Increasingly more companies, organizations and governmental entities are establishing formal units focused on diversity and inclusion — the St. Louis County Police Department is one recent example in the bi-state region. But even as awareness of the importance of diversity and inclusion grows, it can sometimes seem like something that all too often gets stuck at the level of lip service rather than leading to real change.
Webster University is aiming to move the needle “From Conversation to Action” over the course of its four-day Diversity & Inclusion Conference set for Feb. 24-27. All of the sessions are free and open to the public, with journalist and former NPR host Michele Norris, founder of The Race Card Project, giving the keynote address.
St. Louis’ own Aisha Sultan, a nationally syndicated columnist and independent filmmaker, will be honored with the university’s annual Champion for All award. Sultan’s narrative short “Other People” will be screened during the conference, which promises to dig into everything from workplace issues, to how to be an ally, to the intersectionality of disability.
On Wednesday’s St. Louis on the Air, host Sarah Fenske talked with Norris and Sultan as well as Colleen Starkloff, a co-founder of the locally based Starkloff Disability Institute who is also speaking at the Webster conference. All three guests are known for doing the kind of nitty-gritty work that leads to real progress around diversity and inclusion.
Norris noted that she started The Race Card Project 10 years ago because of the notion that people generally don’t want to talk about such issues — particularly related to race.
“I thought no one wanted to talk about race, so the six-word exercise was a way to lubricate that conversation, to bring people into the conversation,” she said. “And what happened is I realized pretty quickly that people were looking for an on-ramp — they actually wanted to have the conversation.”
As the six-word stories kept coming in, first on postcards and then eventually digitally, she launched an online location for them to share “not just that six-word story — the beginning, the distillation of their thoughts about race and identity — but then to share the backstory."
“And that’s where things got really interesting,” Norris said on the show, “where people would send in essays and sometimes artifacts, sometimes artwork, sometimes historical documents, outlining their thoughts.”
She noted that while the project continues to spark dialogue, it’s also aimed at helping people figure out “what course of action they need to take.”
“Often when people start this work, they just set out on this course and they decide, ‘We’re going to do this and we’re going to do that, and we’re going to have a campus-wide initiative,’ without first listening to people and understanding the ways that race and identity and social and economic and class dynamics shape our lives.”
For Sultan, one of the areas where she’s focused on pushing for meaningful change is everyday interactions between people.
“After the last election, I had a lot of intense emotions like a lot of people in this country, and even though I’m a writer with a platform, I felt like I wasn’t quite explaining to people how I was feeling — maybe what I was thinking intellectually,” Sultan said. “And so I decided that maybe I would show people instead.”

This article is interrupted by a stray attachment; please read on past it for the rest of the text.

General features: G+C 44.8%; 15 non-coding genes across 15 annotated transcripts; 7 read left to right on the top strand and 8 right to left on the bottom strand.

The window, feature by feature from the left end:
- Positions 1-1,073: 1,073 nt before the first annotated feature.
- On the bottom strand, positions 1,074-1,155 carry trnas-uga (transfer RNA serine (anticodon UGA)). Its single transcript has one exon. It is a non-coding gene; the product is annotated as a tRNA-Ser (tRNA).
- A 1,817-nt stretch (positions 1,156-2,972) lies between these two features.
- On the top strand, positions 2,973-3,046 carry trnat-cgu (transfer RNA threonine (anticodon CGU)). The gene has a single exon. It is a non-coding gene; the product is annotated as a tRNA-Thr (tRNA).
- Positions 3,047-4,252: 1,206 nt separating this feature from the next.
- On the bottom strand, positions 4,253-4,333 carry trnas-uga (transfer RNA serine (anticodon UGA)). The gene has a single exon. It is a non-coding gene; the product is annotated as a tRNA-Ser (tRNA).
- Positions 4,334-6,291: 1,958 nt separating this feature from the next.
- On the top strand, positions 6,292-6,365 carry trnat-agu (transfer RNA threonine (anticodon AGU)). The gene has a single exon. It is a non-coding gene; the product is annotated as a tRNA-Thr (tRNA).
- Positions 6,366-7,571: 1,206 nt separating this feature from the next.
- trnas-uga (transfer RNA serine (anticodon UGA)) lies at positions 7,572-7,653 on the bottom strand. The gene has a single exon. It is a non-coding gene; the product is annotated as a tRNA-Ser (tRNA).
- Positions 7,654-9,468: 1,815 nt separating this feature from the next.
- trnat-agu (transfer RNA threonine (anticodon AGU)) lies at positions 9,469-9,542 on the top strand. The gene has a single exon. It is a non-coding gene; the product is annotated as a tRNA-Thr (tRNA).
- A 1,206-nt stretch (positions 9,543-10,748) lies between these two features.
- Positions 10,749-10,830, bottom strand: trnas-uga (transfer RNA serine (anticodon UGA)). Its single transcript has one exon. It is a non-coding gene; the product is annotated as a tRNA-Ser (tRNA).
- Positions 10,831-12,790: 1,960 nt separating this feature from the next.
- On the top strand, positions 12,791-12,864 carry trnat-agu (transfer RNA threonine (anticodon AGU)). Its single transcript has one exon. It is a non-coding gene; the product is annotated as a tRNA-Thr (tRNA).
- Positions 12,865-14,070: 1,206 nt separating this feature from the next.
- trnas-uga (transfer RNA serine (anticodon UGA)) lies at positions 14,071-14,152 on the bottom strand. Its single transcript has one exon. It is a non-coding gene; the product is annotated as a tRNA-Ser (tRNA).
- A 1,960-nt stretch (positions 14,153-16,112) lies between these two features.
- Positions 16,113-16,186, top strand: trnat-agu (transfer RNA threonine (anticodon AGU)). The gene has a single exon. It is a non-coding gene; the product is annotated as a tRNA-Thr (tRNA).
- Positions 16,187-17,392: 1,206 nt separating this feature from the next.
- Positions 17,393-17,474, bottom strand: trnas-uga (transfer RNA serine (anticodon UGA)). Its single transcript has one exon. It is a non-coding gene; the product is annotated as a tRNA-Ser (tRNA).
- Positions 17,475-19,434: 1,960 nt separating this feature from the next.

She started by writing a short script — “just slices of life, informed from my experience and the experience of other people” — and eventually decided to turn it into the nine-minute film “Other People,” which is a fictional story based in St. Louis.
“I wanted audiences who watched it to not think intellectually, initially, about it, but emotionally — connect with the characters and feel either a sense of awkwardness or uncomfortableness in certain situations that happen more frequently for some people than they do for others.”
By screening that film among various groups and then hosting discussions afterward, Sultan has found that the connections with the characters’ experiences lead to openness about their own experiences.
Starkloff, who will be speaking about the intersectionality of disability at the conference later this month, has pushed for key change on multiple fronts since 1973, alongside her late husband, Max Starkloff.
“I think that the work that has happened as a result of the disability rights movement in this country, in this city, in this state and in the world — because our movement is spreading around the world — has begun to chip away at the attitudes that drive public policy, that drive people’s opinions.”
She said that the fact that there is even the awareness around diversity and inclusion that there is today suggests great progress.
“When Max and I first started out, we were fighting for people with disabilities to have jobs,” Starkloff said. “The attitude was, ‘Well, they can’t work — they can’t see, they can’t hear, they can’t use their hands to type on a typewriter ….’ And so I think we’re making great progress. I say to people all the time [that] the Starkloff Disability Institute is very, very focused on people with disabilities getting into really good jobs, not being underestimated for their capacities.”
What: From Conversation to Action
When: Various times Monday, Feb. 24, to Thursday, Feb. 27, 2020
Where: Webster University Main Campus (470 E. Lockwood Ave., Webster Groves, MO 63119)
NOTE: All sessions are free and open to the public. Registration is encouraged.
“St. Louis on the Air” brings you the stories of St. Louis and the people who live, work and create in our region. The show is hosted by Sarah Fenske and produced by Alex Heuer, Emily Woodbury, Evie Hemphill, Lara Hamdan and Joshua Phelps. The engineer is Aaron Doerr, and production assistance is provided by Charlie McDonald.
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